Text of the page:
Remember that the market isn’t as bad as it may seem, and you can build your skills during a housing downturn.
As home sales continue to slide, remember that the market isn’t as bad as it may seem and you can guide your customers through a downturn. With existing-home sales down 5.9% month over month in October—and a whopping 28.4% from a year earlier—according to the National Association of REALTORS®, real estate pros are facing a slow winter season. But there’s personal and professional development you can focus on during the housing pullback to keep yourself sharp and ready to hit the ground running when sales turn around. Consider:
- Fixing these sales mistakes every real estate pro makes.
- Switching your focus to the underserved green home market.
- Taking individual actions to help close the racial homeownership gap.
But keep an eye on the volatility in the housing market while filling your time with business-building tasks. Be ready to pivot when a turnaround in home sales happens. Higher mortgage rates are preventing more potential home buyers from obtaining a mortgage, a problem that’s having a greater impact in expensive markets, says NAR Chief Economist Lawrence Yun. Still, limited inventory is pushing home prices up. With 1.22 million housing units on the market at the end of October—down 0.8% from both September and a year ago, according to NAR—bidding wars are still occurring despite a slowdown. Unsold inventory sits at a 3.3-month supply at the current sales pace. “In October, 24% of homes received over the asking price,” Yun says. “Conversely, homes sitting on the market for more than 120 days saw prices reduced by an average of 15.8%.”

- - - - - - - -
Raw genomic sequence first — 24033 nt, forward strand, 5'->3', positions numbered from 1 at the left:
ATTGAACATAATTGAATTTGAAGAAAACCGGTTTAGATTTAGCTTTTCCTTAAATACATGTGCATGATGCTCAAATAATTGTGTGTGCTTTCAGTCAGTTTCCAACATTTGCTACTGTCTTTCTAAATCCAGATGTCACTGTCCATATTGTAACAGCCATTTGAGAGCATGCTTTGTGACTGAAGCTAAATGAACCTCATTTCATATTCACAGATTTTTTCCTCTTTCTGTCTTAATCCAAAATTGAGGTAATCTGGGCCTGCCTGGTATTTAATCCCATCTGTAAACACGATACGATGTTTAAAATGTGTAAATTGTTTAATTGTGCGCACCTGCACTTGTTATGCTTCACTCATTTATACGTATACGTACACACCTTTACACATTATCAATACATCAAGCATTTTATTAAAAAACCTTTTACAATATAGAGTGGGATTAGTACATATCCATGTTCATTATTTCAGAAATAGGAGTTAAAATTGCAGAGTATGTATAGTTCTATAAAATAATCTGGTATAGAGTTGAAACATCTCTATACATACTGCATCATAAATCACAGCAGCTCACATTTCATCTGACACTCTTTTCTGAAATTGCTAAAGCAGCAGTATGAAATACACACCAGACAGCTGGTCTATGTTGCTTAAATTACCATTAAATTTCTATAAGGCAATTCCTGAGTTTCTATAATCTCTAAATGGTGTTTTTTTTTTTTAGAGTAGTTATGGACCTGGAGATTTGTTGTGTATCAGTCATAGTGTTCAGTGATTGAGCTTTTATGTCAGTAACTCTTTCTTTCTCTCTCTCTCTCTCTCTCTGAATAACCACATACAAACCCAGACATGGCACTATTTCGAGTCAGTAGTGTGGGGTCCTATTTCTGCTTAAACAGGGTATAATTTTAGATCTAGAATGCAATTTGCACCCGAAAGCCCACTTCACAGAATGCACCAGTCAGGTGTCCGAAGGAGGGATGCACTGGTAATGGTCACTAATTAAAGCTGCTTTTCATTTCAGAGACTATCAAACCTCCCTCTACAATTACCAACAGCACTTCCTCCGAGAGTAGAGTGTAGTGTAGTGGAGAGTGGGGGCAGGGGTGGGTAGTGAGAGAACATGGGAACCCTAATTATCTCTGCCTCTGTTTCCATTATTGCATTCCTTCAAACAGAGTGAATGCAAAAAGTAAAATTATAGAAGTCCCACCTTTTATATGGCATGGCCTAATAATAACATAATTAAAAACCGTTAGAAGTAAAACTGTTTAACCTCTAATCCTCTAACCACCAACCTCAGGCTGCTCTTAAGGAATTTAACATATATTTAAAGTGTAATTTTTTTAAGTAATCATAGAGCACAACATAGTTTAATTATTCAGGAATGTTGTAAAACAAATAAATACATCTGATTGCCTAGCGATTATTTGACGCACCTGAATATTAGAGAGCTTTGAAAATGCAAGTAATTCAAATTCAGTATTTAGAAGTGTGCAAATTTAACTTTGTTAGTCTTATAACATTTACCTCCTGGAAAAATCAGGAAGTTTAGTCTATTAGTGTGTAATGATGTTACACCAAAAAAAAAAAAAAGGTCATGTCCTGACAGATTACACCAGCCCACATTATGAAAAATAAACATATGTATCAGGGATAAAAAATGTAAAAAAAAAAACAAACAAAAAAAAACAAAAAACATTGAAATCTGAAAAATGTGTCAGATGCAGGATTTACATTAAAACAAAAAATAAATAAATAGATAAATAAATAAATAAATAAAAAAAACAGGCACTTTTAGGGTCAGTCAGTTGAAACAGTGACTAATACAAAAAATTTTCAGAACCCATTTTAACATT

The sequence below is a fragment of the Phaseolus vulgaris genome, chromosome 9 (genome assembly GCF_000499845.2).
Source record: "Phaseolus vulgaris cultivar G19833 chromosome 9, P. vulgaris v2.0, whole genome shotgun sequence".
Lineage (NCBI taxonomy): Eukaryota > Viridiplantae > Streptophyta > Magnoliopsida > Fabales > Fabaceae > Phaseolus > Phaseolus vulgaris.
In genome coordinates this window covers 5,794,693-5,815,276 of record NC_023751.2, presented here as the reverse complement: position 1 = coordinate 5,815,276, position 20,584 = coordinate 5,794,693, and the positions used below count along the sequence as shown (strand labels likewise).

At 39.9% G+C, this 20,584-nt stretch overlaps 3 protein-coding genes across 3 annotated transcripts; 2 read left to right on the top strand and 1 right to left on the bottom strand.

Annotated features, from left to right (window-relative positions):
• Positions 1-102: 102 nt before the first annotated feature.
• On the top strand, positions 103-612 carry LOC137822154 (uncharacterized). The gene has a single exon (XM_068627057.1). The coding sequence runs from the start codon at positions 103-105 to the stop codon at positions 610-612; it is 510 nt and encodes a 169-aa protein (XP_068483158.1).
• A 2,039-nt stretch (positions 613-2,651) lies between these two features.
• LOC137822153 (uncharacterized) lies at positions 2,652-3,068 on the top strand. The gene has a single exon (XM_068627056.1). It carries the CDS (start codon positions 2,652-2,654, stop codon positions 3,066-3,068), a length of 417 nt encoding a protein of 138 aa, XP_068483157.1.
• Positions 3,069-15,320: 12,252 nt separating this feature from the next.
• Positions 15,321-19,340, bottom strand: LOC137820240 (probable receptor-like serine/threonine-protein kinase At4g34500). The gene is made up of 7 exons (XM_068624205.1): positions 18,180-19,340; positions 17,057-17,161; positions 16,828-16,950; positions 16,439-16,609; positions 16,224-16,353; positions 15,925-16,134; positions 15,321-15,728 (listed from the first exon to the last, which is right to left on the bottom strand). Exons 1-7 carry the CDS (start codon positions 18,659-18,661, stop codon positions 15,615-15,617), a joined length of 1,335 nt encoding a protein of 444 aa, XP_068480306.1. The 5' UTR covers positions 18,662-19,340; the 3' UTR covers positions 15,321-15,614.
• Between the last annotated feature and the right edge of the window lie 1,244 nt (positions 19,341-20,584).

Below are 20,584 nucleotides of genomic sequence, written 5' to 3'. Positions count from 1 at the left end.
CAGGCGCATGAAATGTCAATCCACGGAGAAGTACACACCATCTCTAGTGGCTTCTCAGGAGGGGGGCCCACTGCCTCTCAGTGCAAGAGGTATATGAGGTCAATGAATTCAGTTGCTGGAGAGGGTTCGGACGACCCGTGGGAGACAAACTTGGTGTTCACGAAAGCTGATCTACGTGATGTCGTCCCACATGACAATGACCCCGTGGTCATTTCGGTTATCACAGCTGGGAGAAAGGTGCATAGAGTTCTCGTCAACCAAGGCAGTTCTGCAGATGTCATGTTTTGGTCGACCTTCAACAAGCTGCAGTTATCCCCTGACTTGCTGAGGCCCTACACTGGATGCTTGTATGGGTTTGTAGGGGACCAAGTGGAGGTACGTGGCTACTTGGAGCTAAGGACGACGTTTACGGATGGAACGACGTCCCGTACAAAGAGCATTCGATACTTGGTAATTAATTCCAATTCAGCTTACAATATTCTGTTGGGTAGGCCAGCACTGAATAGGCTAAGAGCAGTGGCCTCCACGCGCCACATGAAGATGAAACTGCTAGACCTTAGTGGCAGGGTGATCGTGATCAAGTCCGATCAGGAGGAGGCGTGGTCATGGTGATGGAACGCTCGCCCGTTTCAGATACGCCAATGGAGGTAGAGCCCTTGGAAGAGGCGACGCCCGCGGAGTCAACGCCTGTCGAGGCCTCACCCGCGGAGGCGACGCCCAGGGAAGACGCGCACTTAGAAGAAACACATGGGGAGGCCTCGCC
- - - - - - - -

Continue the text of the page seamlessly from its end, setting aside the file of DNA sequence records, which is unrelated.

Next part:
The median existing-home price for all housing types in October was $379,100, an annual gain of 6.6% as prices rose in all regions, according to NAR. Here are other important housing indicators from NAR’s October existing-home sales report:
- Properties typically remained on the market for 21 days. Sixty-four percent of homes sold in October were on the market for less than a month.
- First-time buyers were responsible for 28% of sales, down slightly from 29% a year ago. NAR’s 2022 Profile of Home Buyers and Sellers, released earlier this month, found that the annual share of first-time buyers is at an all-time low of 26%.
- All-cash sales accounted for 26% of transactions, up from 24% a year earlier.
- Individual investors and second-home buyers, who make up many cash sales, purchased 16% of homes, down from 17% a year earlier.
- Distressed sales, such as foreclosures and short sales, represented 1% of sales, unchanged from a year earlier.
Source: REALTOR® Magazine